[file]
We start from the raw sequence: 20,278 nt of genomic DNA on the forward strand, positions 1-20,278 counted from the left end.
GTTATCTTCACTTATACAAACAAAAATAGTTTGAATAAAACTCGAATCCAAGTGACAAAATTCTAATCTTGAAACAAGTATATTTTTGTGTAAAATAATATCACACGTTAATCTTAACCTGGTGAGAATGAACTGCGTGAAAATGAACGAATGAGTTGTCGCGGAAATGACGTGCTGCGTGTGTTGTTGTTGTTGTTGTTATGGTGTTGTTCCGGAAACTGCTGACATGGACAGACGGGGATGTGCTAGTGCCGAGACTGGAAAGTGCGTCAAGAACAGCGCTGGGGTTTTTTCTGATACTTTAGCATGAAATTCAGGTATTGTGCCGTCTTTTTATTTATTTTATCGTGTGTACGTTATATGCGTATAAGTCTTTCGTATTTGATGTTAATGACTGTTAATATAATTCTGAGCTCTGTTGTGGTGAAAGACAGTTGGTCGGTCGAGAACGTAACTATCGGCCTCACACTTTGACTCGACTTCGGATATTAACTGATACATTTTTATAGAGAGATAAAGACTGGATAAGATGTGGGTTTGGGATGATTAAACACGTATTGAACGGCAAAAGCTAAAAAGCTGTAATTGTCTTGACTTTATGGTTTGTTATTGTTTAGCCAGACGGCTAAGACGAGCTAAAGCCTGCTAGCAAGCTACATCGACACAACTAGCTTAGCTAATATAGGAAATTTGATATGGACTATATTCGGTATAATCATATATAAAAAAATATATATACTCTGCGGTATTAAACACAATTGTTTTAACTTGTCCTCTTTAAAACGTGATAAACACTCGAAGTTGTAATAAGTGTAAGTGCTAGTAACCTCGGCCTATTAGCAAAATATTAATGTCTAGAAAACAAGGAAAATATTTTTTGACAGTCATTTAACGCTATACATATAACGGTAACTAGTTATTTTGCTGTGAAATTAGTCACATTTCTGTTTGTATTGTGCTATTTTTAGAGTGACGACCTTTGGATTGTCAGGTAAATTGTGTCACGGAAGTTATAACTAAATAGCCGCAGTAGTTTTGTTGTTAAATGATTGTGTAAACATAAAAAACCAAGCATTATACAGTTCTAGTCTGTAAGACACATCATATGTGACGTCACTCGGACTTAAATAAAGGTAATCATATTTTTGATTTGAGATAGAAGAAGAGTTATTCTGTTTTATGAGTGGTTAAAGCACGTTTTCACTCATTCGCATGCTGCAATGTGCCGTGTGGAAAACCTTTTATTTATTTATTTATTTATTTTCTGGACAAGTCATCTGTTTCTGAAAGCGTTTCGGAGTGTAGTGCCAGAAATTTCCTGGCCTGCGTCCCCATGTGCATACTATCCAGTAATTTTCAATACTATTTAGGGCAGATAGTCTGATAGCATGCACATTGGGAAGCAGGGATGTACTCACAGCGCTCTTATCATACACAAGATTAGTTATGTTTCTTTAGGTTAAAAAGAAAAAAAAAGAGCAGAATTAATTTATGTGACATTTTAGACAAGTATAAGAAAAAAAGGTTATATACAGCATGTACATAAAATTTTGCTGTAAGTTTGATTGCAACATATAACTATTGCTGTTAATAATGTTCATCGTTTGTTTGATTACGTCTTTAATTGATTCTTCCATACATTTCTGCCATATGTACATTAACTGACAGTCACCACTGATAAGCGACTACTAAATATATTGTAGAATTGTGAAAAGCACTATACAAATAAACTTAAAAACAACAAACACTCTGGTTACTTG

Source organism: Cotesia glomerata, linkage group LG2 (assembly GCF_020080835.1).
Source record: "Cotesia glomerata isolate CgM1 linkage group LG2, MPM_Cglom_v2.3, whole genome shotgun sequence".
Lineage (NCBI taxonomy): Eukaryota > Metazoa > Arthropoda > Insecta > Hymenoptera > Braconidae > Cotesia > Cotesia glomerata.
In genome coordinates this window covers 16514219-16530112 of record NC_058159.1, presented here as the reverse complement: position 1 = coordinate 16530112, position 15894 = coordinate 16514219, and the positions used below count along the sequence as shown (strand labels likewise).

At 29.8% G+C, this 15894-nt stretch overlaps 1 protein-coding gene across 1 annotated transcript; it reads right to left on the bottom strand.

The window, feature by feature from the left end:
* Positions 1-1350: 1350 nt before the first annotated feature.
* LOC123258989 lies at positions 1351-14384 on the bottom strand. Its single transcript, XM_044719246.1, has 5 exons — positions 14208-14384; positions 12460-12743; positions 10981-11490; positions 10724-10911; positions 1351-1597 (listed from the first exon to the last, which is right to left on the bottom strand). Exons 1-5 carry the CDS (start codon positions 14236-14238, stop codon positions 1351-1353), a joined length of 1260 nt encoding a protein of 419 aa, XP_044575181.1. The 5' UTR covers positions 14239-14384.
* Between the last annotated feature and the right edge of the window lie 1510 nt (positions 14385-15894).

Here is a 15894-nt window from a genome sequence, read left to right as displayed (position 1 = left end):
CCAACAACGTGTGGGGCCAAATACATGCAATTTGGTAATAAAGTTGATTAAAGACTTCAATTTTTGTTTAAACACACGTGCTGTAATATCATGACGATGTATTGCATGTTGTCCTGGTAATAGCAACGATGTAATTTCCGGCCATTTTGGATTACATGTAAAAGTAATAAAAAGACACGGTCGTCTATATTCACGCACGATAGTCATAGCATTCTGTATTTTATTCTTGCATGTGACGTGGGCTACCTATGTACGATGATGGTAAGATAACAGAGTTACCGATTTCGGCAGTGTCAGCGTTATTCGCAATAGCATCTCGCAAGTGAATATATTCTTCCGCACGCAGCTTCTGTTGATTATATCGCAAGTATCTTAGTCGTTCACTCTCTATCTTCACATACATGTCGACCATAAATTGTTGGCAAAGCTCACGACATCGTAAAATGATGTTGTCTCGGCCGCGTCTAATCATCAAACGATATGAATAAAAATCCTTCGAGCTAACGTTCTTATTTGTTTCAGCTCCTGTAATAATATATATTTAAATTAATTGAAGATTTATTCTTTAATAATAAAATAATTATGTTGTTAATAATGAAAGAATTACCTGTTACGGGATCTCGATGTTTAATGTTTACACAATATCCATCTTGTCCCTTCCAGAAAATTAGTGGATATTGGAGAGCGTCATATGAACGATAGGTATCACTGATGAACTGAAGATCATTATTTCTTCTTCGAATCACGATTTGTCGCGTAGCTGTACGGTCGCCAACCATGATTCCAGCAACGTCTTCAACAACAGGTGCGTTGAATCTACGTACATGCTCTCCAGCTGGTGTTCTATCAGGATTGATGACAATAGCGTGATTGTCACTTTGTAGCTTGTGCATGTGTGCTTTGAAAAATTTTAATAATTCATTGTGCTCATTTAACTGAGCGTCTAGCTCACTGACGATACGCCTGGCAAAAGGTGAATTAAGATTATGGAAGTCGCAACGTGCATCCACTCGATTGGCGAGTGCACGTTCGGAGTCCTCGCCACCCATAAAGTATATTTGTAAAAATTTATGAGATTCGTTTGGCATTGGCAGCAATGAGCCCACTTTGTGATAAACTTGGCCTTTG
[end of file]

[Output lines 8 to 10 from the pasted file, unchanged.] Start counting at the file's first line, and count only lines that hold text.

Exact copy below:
The window, feature by feature from the left end:
* Positions 1-1350: 1350 nt before the first annotated feature.
* LOC123258989 lies at positions 1351-14384 on the bottom strand. Its single transcript, XM_044719246.1, has 5 exons — positions 14208-14384; positions 12460-12743; positions 10981-11490; positions 10724-10911; positions 1351-1597 (listed from the first exon to the last, which is right to left on the bottom strand). Exons 1-5 carry the CDS (start codon positions 14236-14238, stop codon positions 1351-1353), a joined length of 1260 nt encoding a protein of 419 aa, XP_044575181.1. The 5' UTR covers positions 14239-14384.